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Red Sox 4, Blue Jays 3

Almost there

Red Sox squeak by Blue Jays, can earn playoff berth today

By Amalie Benjamin
Globe Staff / September 20, 2008
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TORONTO - It wasn't the first time this season the Red Sox had a day off before beginning a series in Toronto. It wasn't the first time Paul Byrd was pitching the series opener. That was why, on Thursday, Byrd and catcher Jason Varitek had their routine down.

"Twice he has brought back to the hotel a bunch of his gear, and walked through the lobby in Boston Red Sox shorts and shirt and socks and turf shoes, and he has walked through the city with me, down the street, and played catch in a park," Byrd said of Varitek. "That our starting catcher is ready to go with his catcher's mitt, that's just the sign of how much he cares.

"It doesn't get any more grunge work than that."

To keep his breaking ball sharp, Byrd makes sure to throw the day before he starts, though he doesn't necessarily need Varitek. "I will throw against a wall," Byrd said.

Yet it doesn't hurt to know his catcher is on his side, willing to help in any way.

It showed last night. Though Byrd didn't dominate, he kept the Blue Jays in check. Enough so that the Sox could come back from a two-run deficit against 18-game winner A.J. Burnett, winning, 4-3, in front of 34,982 at Rogers Centre.

Not that Varitek was taking much credit. Not for Byrd, not for a bullpen that didn't allow a run, not even for the fielder's choice that pushed the Sox in front for good, and a step closer to clinching a postseason berth.

"You start spring training, your big thing is to get to the playoffs," Sean Casey said. "Any time you get to the playoffs, it's not easy. We cherish the fact that we're close to getting in. When we do, we'll celebrate and be fired up for that."

The Sox had dropped their last two games to the Rays, falling two games back in the American League East. And they were set to meet Burnett and the equally tough Roy Halladay. But with last night's win, their magic number is 2, and the postseason is within their grasp today, if they beat the Blue Jays, and the Twins and Yankees lose.

Byrd allowed two runs in the second inning on consecutive doubles by Scott Rolen, Gregg Zaun, and Travis Snider. The Sox struck back in the fifth. Varitek led off with a double and scored on Kevin Youkilis's single, and Dustin Pedroia (fielder's choice) and Youkilis cameon a line double by Casey. Casey entered the game 14 for 26 (.538) with three RBIs off Burnett, part of the reason he got the start.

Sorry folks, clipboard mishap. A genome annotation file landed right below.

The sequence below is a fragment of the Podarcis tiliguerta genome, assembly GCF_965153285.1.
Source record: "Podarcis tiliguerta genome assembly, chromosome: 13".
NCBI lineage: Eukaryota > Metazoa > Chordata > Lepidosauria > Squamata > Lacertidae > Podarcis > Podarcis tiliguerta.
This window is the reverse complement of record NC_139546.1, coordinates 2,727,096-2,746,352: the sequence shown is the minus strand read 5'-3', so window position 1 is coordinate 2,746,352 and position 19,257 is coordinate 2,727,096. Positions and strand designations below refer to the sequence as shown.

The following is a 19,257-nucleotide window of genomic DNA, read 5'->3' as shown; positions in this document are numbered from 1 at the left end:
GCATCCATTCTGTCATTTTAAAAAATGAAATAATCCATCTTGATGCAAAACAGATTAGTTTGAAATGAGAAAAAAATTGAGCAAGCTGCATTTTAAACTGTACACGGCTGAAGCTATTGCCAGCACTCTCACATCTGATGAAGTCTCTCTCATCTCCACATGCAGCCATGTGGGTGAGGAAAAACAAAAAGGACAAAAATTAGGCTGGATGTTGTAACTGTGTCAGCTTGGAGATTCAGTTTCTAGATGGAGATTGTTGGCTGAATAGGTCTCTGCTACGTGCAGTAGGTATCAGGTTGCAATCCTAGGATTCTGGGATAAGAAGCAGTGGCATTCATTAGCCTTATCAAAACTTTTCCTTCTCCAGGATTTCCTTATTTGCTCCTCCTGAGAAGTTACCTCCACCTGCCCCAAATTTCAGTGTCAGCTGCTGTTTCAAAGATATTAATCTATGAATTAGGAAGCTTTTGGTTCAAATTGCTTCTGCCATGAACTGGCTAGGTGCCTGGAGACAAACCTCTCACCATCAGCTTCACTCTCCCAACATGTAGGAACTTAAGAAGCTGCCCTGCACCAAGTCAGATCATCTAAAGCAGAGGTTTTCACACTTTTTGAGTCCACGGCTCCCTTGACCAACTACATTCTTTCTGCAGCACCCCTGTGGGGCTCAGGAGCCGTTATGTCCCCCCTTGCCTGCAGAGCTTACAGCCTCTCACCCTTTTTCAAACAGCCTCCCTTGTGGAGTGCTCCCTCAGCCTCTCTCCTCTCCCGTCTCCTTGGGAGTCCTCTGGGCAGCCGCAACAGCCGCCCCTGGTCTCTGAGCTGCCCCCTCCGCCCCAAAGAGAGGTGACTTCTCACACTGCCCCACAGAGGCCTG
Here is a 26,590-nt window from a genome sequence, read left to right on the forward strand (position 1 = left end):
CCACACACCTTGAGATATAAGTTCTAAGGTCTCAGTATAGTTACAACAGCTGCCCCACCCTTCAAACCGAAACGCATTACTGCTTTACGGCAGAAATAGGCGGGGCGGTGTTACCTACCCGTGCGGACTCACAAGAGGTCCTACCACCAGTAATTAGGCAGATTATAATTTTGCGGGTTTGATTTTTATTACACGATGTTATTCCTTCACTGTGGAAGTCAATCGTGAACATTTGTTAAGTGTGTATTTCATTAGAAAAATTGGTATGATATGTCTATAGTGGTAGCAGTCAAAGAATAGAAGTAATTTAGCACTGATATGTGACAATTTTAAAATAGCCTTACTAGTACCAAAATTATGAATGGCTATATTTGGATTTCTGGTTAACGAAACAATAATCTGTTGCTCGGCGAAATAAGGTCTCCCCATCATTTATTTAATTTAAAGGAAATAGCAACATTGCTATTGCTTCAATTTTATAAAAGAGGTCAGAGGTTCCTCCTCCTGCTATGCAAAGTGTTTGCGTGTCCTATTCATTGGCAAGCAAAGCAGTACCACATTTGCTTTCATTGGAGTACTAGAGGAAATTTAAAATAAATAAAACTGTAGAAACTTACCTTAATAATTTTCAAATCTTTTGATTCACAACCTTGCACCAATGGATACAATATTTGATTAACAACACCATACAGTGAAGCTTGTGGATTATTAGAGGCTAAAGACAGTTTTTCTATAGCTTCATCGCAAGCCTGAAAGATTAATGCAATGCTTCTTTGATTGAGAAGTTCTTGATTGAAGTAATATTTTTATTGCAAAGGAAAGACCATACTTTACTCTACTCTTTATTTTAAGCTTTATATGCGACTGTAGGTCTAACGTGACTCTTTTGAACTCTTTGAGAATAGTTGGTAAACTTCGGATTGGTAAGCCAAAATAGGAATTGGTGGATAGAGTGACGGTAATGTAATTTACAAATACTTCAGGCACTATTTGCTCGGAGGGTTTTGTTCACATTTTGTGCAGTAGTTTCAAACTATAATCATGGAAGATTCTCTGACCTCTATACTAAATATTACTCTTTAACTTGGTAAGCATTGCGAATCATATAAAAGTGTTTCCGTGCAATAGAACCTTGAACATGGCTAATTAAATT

"He has above-average stuff on all his pitches," Casey said. "He's one of those guys, if you can get him in trouble, you've got to take advantage of it. Because if you don't, he has the stuff to just shut the door."

Casey said he tried to "hunt a fastball" on a 2-and-0 count, and got it, driving in two big runs. But Byrd surrendered the lead in the bottom of the inning, Marco Scutaro's double bringing in Joe Inglett (single).

"I was pretty frustrated with that, but the team eased my pain later and scored a run," said Byrd, who changed his windup and approach a bit against a team he's seen five times in his last eight starts. "So, it makes for better sleep for me."

After a one-out infield single by Jason Bay, the Sox got consecutive walks to load the bases in the eighth. Then Varitek's grounder to shortstop was hit "nice and soft," the catcher said, the fielder's choice bringing home Bay with the go-ahead run.

"It was pretty, I think," manager Terry Francona said. "It did enough."

All that was left was a bit of adventure in the ninth inning, with Jonathan Papelbon sprawled out on the infield turf trying to corral a ball hit by Adam Lind. He couldn't, at least in time for the out, compounding the problem with an errant throw, Lind taking second with no outs. But Papelbon got the next three batters, and the Jays were done.

"I was nervous," Francona said. "That was fun. That was a fun game to be a part of - a lot funner when you win."

And the Sox did, one day after a meeting of the minds in a park.

For his part, Varitek said, "I've seen year after year guys miss an offday, don't play catch, have no feel on the baseball." So he set out with Byrd to make sure that wouldn't happen this time.

"There's a reason there's a 'C' on his jersey," Byrd said.

Amalie Benjamin can be reached at abenjamin@globe.com.

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